Sarah A. HookComments to Author , Seonghye Jeon, Sara A. Niesobecki, AmberJean P. Hansen, James I. Meek, Jenna K.H. Bjork, Franny M. Dorr, Heather J. Rutz, Katherine A. Feldman, Jennifer L. White, P. Bryon Backenson, Manjunath B. Shankar, Martin I. Meltzer, and Alison F. Hinckley
Author affiliations: Centers for Disease Control and Prevention, Fort Collins, Colorado, USA (S.A. Hook, A.F. Hinckley); Centers for Disease Control and Prevention, Atlanta, Georgia, USA (S. Jeon, M.B. Shankar, M.I. Meltzer); Connecticut Emerging Infections Program, Yale School of Public Health, New Haven, Connecticut, USA (S.A. Niesobecki, A.P. Hansen, J.I. Meek); Minnesota Department of Health, St. Paul, Minnesota, USA (J.K.H. Bjork, F.M. Dorr); Maryland Department of Health, Baltimore, Maryland, USA (H.J. Rutz, K.A. Feldman); New York State Department of Health, Albany, New York, USA (J.L. White, P.B. Backenson)

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Approximately 476,000 cases of Lyme disease are diagnosed in the United States annually, yet comprehensive economic evaluations are lacking. In a prospective study among reported cases in Lyme disease–endemic states, we estimated the total patient cost and total societal cost of the disease. In addition, we evaluated disease and demographic factors associated with total societal cost. Participants had a mean patient cost of ≈$1,200 (median $240) and a mean societal cost of ≈$2,000 (median $700). Patients with confirmed disseminated disease or probable disease had approximately double the societal cost of those with confirmed localized disease. The annual, aggregate cost of diagnosed Lyme disease could be $345–968 million (2016 US dollars) to US society. Our findings emphasize the importance of effective prevention and early diagnosis to reduce illness and associated costs. These results can be used in cost-effectiveness analyses of current and future prevention methods, such as a vaccine.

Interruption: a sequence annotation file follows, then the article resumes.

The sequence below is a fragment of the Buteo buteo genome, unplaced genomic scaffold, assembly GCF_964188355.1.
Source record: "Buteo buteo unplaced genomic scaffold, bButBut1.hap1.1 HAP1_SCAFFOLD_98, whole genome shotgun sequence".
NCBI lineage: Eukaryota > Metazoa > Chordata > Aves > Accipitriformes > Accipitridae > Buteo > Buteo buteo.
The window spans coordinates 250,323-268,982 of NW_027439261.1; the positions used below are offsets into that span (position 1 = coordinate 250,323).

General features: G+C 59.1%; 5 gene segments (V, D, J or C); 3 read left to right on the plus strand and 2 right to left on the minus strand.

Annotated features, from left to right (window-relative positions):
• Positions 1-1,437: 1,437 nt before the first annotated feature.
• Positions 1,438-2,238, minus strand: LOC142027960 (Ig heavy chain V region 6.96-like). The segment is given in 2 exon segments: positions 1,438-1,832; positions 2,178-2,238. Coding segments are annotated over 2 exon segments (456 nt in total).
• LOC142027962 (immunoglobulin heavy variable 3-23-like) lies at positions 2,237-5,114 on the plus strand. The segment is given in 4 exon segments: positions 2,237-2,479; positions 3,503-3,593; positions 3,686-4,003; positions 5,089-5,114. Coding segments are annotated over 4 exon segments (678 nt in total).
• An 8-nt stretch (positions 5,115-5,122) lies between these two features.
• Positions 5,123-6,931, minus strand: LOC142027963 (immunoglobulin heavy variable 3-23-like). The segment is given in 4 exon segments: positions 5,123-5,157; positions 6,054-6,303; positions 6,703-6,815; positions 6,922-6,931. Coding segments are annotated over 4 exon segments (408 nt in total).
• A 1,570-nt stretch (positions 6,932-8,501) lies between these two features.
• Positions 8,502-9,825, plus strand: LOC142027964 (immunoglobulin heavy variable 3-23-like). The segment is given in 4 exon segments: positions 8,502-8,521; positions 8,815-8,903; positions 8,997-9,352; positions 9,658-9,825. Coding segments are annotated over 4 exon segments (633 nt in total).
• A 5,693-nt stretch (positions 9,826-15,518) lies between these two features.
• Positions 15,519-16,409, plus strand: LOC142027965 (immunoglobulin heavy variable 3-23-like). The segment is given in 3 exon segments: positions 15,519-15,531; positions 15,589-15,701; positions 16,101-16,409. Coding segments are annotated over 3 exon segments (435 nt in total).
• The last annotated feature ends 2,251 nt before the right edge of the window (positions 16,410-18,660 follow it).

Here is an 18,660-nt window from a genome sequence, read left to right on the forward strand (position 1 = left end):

And here you have it. The sudden concern for costs due to the need for “prevention methods”, specifically a “vaccine,” which, BTW is the most lucrative venture for scientists – the big cash cow they are all vying for with your tax dollars.

Sorry. Not buying it. I’m so over this global propaganda that puts everyone into a box and treats everyone identically. This has never been done in medicine until now. A “vaccine” can never and will never be a magic bullet for anything – particularly Lyme/MSIDS.

While societal cost is undoubtedly high, it isn’t high enough to get an injection that to date still has OspA in itthe very thing causing illness and has been linked to severe adverse reactions. The desperate need for effective, affordable, safe treatments just isn’t interesting to researchers and our government due to the small monetary return – yet the very thing that would alleviate patient suffering around the world.

Further, studies are never done with the chronically infected so millions do not fit into the “vaccine” paradigm at all and never will. But the chronically ill just don’t matter. It’s all for the “greater good,” whoever that is.

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